Despite Molly Brown’s good spacing and exceptional movement downfield, their throwers weren’t always able to hit the open cutters due to heads-up defenders and smart poaches. Prime targets like Tina Snodgrass, Paige Applegate, and Sally Lambert were somewhat neutralized and not able to make quite the impact they had against less skilled teams. Similarly, handlers Claire Chastain and Jana Krutsinger were much less dominant and often struggled to focus their squad’s offensive attack.
Fury, on the other hand, appear to be gelling better as a team with each game they play. Many points looked like the epitome of how to move the disc effectively and how continuation cuts should be timed. Big plays made at crucial moments were also essential. Claire Desmond came down with a number of stellar grabs, scoring three goals and throwing for an assist as well. Kaela Jorgenson also had a great game and made some athletic plays, tallying two goals and three assists.
Sure, Fury had their mistakes just like everybody else, particularly on the few multiple-turnover hell points scattered about the contest. But they never slipped up for very long. Every time Molly Brown seemed poised to go on a big run, Fury would answer in emphatic fashion. When Denver broke out of half to make it 8-6, San Francisco held and returned the favor to make it 10-6. When Molly Brown responded with a surging 3-0 run to close the gap to 10-9, Fury took it in stride and stole the momentum back with their own 3-0 run to reinstate their four-point lead at 13-9. The teams would then trade to a 15-11 final, dropping Molly Brown into the Pro Flight bracket.
Fury, meanwhile, will rest and regroup in preparation for their semis match against Riot on Saturday at 3:30 p.m. CST, in the latest incarnation of one of ultimate’s most storied rivalries. Though Seattle have already bested them at Worlds and are as yet largely unchallenged this weekend, one would be hard-pressed to expect anything but another thrilling grudge match. If Fury continue to hone their game at the rate they have been all weekend they just might be well on their way to reclaiming their familiar seat at the top.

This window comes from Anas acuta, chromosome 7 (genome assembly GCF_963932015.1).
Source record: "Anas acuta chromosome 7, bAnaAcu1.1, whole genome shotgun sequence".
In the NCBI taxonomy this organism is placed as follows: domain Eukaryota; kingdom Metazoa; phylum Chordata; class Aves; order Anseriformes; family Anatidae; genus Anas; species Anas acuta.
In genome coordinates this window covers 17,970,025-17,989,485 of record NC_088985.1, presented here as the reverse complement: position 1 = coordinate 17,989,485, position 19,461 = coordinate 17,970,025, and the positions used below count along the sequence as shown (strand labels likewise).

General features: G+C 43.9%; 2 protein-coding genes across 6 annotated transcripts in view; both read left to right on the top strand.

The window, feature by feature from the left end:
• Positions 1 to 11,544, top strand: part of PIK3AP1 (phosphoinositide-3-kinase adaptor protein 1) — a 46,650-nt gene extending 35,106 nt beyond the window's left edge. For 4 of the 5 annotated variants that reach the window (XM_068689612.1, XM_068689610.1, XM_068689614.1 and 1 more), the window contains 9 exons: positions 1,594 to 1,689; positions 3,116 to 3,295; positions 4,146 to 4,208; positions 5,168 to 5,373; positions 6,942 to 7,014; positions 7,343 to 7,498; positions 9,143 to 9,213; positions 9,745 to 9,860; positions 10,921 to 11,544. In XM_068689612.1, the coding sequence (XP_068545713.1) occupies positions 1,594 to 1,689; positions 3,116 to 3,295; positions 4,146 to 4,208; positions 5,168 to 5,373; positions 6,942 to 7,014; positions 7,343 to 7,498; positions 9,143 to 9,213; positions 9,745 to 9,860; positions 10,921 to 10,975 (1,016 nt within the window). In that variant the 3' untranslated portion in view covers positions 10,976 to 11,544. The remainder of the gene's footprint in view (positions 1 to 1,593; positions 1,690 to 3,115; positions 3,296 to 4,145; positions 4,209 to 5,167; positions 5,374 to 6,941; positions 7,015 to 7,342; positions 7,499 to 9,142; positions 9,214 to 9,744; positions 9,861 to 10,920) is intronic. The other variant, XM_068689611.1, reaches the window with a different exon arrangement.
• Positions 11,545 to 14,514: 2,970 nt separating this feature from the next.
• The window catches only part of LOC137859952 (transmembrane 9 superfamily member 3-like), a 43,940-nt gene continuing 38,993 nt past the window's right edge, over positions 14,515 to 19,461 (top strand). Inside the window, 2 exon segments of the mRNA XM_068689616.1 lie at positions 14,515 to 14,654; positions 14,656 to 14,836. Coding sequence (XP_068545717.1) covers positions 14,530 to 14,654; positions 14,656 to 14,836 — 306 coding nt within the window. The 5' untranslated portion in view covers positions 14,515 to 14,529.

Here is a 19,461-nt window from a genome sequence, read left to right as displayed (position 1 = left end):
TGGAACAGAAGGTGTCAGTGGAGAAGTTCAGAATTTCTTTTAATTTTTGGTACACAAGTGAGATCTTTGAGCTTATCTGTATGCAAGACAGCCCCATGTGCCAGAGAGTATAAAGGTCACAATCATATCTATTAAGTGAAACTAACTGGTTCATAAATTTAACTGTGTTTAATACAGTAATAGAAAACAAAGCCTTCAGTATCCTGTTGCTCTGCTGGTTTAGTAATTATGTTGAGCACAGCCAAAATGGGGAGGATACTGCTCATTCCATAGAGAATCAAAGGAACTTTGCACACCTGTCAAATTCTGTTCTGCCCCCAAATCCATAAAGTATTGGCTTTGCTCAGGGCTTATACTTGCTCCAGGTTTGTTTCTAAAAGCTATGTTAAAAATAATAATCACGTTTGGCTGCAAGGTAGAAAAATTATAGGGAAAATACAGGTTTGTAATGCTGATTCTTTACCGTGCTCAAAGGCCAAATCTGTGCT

Seattle Riot 15-9 Atlanta Ozone
Like the other quarterfinalists, Seattle Riot and Atlanta Ozone put quite a fight up against each other. At least, that was the case for the first half. A feisty Ozone team showed a penchant for playing up this weekend, playing their best against their strongest opponents. But once Riot made some adjustments and wore down Atlanta and blew open the game. Riot closed by claiming 9 of the final 12 points to win decisively, 15-9.
Riot’s versatility and depth played a big role in defeating Ozone.
“We threw a lot of different looks at them, which just made it hard for their offense to find a pace,” said Riot captain Rohre Titcomb.
Both teams were launching deep balls, a strategy that Ozone used heavily in the prequarters. Katherine Wooten’s cannon forehand continued to be a dangerous weapon, and the Atlanta cutters have the speed to get into that space. The score was tight at 6-6, but once Riot limited Wooten’s deep shots, they found more success.
“Forcing Wooten backhand makes a big difference,” explained Titcomb with a smile.
Riot’s top players also made their mark on the game. Hana Kawai had 3 assists to go with a D, and Sarah Griffith had a pair of goals, a pair of assists and a block. The Seattle squad was deadly and efficient: the defense converted on five of six opportunities and the entire team tallied only five turns in the win.